A Quick Scan of the 2012 AIM Summit Conference
Last week the VDC Auto ID team visited Chicago for the 2012 AIM Summit. AIM (Association for Automatic Identification and Mobility) is an industry standards and education organization dedicated to all AutoID and Mobility technologies—including barcode, RFID, RTLS and mobile devices. VDC was pleased to participate in this year’s event—both as attendees and presenters. AutoID VP Mike Liard delivered the opening keynote address during which he discussed current trends impacting the barcode and RFID markets. With a broad focus encompassing all AutoID technologies, there was a lot to take in during the event. Here are some of the key highlights:
- We believe the US FDA’s Unique Device Identifier (UDI) initiative could have a major impact on adoption and usage of Auto ID solutions in the healthcare vertical: Essentially, UDI is a federal mandate that will eventually require all medical devices to be individually marked with a code containing important information including manufacturer, model number and expiration date. Complex, high-risk (i.e., implantable) medical devices will be the first class of product to be effected by this new regulation (in 2014), but over the course of the following 5 years, the mandate will extend to other device classes as well. While the major objective driving the UDI legislation is improving patient safety and the effectiveness of medical device recalls, VDC believes the initiative could benefit healthcare enterprises by improving insight to their supply chains and supply inventory levels as well. Of course, realizing these adjacent UDI benefits may necessitate healthcare enterprises to augment current AutoID systems, but if the opportunity for strong ROI is there, we expect investment to follow.
- The barcode market is no longer just about linear and standard 2D barcodes: New 2D symbologies such as Han Xin code are emerging, and could have an impact on certain segments of the market. Han Xin code, introduced about a year ago, is a new two-dimensional matrix symbology. Han Xin codes are particularly effective at encoding large numbers of Chinese, numeric and ASCII characters, and can be printed in 84 different sizes. However, since this symbology is largely designed to encode Chinese characters, we expect its impact to be mostly limited to China and other parts of the Asia-Pacific region.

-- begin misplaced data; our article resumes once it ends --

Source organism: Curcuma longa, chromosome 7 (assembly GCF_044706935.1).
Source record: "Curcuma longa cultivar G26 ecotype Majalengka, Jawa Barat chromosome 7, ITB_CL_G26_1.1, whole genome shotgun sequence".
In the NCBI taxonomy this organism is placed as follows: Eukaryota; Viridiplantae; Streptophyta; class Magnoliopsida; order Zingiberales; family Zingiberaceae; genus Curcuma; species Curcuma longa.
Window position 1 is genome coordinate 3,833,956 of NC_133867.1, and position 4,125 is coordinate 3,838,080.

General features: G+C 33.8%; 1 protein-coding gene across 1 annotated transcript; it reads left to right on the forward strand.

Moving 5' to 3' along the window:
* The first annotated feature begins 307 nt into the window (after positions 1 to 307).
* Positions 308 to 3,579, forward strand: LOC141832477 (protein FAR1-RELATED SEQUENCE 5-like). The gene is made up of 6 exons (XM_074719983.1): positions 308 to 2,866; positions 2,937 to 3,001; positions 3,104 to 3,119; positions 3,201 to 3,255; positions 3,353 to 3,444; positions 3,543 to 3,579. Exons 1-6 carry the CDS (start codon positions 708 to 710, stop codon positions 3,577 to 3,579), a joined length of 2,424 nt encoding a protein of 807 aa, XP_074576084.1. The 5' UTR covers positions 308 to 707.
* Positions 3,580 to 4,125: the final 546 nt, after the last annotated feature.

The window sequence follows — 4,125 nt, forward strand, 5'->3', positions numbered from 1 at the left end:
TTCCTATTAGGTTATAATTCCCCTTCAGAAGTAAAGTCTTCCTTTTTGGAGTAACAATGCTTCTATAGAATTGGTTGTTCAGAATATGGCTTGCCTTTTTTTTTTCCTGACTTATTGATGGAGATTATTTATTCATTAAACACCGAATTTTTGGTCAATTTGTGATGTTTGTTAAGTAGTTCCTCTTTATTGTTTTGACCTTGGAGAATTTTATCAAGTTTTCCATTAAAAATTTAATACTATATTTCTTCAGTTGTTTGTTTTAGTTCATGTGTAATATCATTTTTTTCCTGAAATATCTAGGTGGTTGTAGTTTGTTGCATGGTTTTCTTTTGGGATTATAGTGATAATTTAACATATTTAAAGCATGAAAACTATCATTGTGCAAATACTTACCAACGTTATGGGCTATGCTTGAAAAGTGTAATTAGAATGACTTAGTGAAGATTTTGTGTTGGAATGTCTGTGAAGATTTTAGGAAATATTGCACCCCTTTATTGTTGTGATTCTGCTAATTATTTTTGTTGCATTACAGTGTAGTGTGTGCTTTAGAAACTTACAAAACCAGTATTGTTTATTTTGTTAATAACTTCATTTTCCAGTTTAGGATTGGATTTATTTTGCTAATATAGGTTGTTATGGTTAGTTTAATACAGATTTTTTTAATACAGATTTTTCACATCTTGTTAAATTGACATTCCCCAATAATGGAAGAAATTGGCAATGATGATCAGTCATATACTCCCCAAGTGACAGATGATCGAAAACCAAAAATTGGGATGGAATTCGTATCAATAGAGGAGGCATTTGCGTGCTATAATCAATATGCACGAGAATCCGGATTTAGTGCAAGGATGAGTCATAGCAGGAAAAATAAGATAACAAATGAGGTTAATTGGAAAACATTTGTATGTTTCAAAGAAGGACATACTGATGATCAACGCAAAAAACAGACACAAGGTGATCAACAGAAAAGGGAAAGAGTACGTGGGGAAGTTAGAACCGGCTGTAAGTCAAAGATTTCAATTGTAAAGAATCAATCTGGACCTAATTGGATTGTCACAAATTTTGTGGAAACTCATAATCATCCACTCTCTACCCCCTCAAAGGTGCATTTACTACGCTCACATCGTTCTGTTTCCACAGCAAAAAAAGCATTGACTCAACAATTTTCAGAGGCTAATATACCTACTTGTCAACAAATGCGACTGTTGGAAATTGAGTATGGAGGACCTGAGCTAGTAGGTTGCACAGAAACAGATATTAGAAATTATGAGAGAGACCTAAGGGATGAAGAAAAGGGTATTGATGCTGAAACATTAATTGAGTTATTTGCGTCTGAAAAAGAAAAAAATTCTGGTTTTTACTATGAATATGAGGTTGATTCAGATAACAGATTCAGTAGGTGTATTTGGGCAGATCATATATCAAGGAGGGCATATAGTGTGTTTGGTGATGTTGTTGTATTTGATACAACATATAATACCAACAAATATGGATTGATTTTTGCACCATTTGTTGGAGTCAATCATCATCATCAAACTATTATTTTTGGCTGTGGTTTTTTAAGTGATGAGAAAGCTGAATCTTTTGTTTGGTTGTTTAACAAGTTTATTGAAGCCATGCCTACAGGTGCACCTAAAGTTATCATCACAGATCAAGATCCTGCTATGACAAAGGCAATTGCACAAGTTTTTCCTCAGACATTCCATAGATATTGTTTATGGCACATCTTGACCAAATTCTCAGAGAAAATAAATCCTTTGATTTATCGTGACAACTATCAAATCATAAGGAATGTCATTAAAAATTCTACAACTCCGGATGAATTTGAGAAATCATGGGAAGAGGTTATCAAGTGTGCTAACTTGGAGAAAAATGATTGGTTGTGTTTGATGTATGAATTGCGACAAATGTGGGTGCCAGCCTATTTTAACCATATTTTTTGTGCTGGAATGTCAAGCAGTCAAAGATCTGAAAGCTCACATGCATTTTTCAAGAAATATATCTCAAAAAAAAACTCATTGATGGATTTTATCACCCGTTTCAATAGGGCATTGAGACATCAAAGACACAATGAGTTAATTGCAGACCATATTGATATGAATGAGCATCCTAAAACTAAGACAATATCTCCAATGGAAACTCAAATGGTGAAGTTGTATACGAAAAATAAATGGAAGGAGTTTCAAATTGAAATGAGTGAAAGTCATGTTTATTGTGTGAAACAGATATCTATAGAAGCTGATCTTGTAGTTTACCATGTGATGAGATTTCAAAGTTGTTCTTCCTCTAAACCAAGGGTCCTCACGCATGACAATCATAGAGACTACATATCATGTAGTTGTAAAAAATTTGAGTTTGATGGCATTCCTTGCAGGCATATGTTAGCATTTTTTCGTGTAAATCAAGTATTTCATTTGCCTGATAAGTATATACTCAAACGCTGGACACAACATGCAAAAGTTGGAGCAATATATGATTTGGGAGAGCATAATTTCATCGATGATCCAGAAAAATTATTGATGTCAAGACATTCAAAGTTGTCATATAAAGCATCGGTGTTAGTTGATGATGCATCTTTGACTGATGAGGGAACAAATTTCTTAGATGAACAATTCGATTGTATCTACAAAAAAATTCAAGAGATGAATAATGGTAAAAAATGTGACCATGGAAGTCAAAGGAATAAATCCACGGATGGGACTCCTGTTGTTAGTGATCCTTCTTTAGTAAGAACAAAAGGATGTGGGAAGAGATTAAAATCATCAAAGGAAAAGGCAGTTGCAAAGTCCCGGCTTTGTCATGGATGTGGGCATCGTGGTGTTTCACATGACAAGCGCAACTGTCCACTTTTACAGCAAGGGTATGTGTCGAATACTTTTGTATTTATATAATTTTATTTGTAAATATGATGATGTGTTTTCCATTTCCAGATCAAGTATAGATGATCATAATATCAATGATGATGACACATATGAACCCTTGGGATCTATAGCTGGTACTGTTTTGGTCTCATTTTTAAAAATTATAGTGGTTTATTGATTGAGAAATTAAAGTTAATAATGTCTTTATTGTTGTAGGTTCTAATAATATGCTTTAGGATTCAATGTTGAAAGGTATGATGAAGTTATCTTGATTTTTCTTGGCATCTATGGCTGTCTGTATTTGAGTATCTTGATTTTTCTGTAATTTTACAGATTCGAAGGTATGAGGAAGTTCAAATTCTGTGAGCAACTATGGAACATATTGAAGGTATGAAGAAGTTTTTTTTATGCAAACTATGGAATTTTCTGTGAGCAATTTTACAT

- Another relatively new symbology, called Ultracode, is also gaining traction: Ultracode was designed for printing on uneven surfaces/materials that are generally poorly suited to printing standard symbologies (e.g., stone, fiberboard, wood and other irregular surfaces). Also, thanks to its ability to be read even when damaged, Ultracode is also favored for applications where barcodes are highly susceptible to being damaged, such as supply chain and T&L.
In addition to being a great forum for engaging with the entire AutoID community, this year’s AIM Summit also provided a special opportunity to remember Bert Moore, a longtime industry advocate and AIM member, who passed away earlier in the year. Bert was given a heartfelt tribute during the post conference dinner and awards program—a fitting gesture considering his contributions to both the AIM organization and the broader AutoID industry for many years. VDC thanks AIM and its constituents for another great event and we look forward to next year’s show.